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SCENE, the Duke's Court in Florence.

Fleurif. Enter the Duke of Florence, two French Lords, with foldiers.



O that, from point to point, now have you heard
The fundamental reafons of this war,

Whofe great decifion hath much blood let forth,
And more thirfts after.

1 Lord. Holy feems the quarrel

Upon your Grace's part; but black and fearful
On the oppofer.

Duke. Therefore we marvel much, our coufin France
Would, in fo juft a business, fhut his bofom
Against our borrowing prayers.

2 Lord. Good my Lord,

The reasons of our ftate I cannot yield,
But like a common and an outward man,
That the great figure of a council frames
By felf-unabled motion; therefore dare not
Say what I think of it, fince I have found
My felf in my incertain grounds to fail
As often as I guest.

Duke. Be it his pleasure.

2 Lord. But I am fure, the younger of our nation, That furfeit on their eafe, will day by day

Come here for phyfick.

Duke. Welcome fhall they be :

And all the honours, that can fly from us,

Shall on them fettle. You know your places well.
When better fall, for your avails they fell;
To-morrow, to the field.



[Exeunt. SCENE

SCENE changes to Roufillon, in France.


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Enter Countefs, and Clown.

T hath happen'd, all as I would have had it; fave, that he comes not along with her. Clo. By my troth, I take my young Lord to be a very melancholy man.

Count. By what obfervance, I pray you?

Clo. Why, he will look upon his boot, and fing; mend his ruff, and fing; afk questions, and fing; pick his teeth, and fing. I knew a man that had this trick of melancholy, fold a goodly manor for a fong.

Count. Let me fee what he writes, and when he means to come. [Reads the Letter.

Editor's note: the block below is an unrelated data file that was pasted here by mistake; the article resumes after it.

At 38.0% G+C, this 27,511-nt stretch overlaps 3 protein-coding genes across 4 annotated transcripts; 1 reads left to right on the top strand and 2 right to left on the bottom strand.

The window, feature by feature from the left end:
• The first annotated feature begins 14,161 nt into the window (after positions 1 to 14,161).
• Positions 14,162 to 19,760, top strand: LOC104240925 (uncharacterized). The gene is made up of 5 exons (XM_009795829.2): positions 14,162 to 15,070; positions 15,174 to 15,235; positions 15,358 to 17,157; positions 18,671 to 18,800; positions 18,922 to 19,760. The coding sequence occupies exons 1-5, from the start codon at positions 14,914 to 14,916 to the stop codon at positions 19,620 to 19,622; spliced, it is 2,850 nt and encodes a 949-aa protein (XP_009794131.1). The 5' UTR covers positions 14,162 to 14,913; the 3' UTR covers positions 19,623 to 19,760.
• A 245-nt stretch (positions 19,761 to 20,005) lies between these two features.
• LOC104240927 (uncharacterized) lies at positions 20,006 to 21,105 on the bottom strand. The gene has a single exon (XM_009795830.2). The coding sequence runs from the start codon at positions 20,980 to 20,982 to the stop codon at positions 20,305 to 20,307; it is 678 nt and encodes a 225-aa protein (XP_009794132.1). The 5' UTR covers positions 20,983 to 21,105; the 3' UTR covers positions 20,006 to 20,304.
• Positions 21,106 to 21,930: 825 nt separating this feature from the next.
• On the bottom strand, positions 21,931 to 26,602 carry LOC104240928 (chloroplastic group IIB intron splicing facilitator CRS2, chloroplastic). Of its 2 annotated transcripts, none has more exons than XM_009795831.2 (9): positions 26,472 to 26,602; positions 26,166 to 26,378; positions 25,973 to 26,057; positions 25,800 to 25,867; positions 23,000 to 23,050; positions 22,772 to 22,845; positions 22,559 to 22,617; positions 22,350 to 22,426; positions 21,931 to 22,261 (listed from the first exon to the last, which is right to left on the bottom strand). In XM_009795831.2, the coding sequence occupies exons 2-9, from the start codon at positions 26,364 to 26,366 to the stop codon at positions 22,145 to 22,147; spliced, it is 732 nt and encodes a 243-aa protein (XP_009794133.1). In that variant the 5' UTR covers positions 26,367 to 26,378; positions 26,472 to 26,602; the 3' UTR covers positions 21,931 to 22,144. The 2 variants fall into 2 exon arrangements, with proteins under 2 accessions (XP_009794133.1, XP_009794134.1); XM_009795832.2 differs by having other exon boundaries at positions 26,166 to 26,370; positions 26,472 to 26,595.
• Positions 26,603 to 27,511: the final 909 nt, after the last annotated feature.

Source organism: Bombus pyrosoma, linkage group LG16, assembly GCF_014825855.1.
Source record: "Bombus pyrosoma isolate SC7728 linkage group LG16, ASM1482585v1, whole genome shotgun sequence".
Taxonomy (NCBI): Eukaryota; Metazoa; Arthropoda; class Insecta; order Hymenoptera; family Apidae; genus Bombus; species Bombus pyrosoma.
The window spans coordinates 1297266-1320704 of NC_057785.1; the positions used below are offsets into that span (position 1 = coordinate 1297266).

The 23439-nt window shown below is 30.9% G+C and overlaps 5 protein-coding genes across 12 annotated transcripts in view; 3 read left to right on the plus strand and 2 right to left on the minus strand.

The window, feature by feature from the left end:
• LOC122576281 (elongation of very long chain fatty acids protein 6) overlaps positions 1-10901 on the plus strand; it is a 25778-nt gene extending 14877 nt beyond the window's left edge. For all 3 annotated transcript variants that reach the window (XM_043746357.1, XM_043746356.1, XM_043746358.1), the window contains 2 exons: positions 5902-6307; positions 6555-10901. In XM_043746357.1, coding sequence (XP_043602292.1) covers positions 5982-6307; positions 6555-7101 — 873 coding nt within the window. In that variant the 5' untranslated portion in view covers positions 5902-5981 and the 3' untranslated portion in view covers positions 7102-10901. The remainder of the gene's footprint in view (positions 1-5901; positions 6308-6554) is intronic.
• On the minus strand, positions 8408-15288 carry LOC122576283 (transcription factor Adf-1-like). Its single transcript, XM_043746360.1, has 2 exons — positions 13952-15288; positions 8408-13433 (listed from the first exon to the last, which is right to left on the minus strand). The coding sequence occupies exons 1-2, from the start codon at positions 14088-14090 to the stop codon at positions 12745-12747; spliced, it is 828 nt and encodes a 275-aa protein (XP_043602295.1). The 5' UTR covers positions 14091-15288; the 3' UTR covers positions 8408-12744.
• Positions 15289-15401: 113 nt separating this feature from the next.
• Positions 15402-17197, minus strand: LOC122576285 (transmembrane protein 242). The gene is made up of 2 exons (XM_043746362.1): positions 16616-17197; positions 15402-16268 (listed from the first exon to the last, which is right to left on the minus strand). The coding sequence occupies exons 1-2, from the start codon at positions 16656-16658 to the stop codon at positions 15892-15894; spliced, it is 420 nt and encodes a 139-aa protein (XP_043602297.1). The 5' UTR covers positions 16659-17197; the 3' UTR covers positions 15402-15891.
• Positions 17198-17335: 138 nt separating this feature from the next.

Clo. I have no mind to Ibel, fince I was at court. Our old ling, and our Ifbels o'th' country, are nothing like your old ling, and your Ibels o'th' court: the brain of my Cupid's knock'd out; and I begin to love, as an old man loves money, with no ftomach.

Count. What have we here?

Clo. E'en that you have there.

Countess reads a Letter.


I have fent you a daughter-in-law: fhe hath recovered. the King, and undone me. I have wedded her, not bedded her; and fivorn to make the not eternal. You fall hear, I am run away; know it, before the report come. If there be breadth enough in the world, I will hold a long distance. My duty to you.

Your unfortunate fon,


This is not well, rafh and unbridled boy,
To fly the favours of fo good a king,
To pluck his indignation on thy head;
By the mifprizing of a maid, too virtuous-
For the contempt of empire.


Re-enter Clown.

Clo. O Madam, yonder is heavy news within between two foldiers and my young Lady.

Count. What is the matter?

Clo. Nay, there is fome comfort in the news, fome comfort; your fon will not be kill'd fo foon as I thought he would.

Count. Why should he be kill'd?

Clo. So fay I, Madam, if he run away, as I hear he does; the danger is in ftanding to't; that's the lofs of men, though it be the getting of children. Here they come, will tell you more. For my part, I only hear, your fon was run away.

Enter Helena and two Gentlemen.

1 Gen. Save you, good Madam.

Hel. Madam, my Lord, is gone, for ever gone.2 Gen. Do not say so.

Count. Think upon patience: 'pray you, Gentlemen, I've felt fo many quirks of joy and grief,

That the first face of neither, on the start,

Can woman me unto't. Where is my fon ?

2 Gen. Madam, he's gone to ferve the Duke of Florence. We met him thitherward, from thence we came; And after some dispatch in hand at court.

Thither we bend again.

Hel. Look on his letter, Madam; here's my pafsport.

When thou canst get the ring upon my finger, which nover fhall come off; and fhew me a child begotten of thy body that I am father to, then call me husband: but in fuch a then I write a never.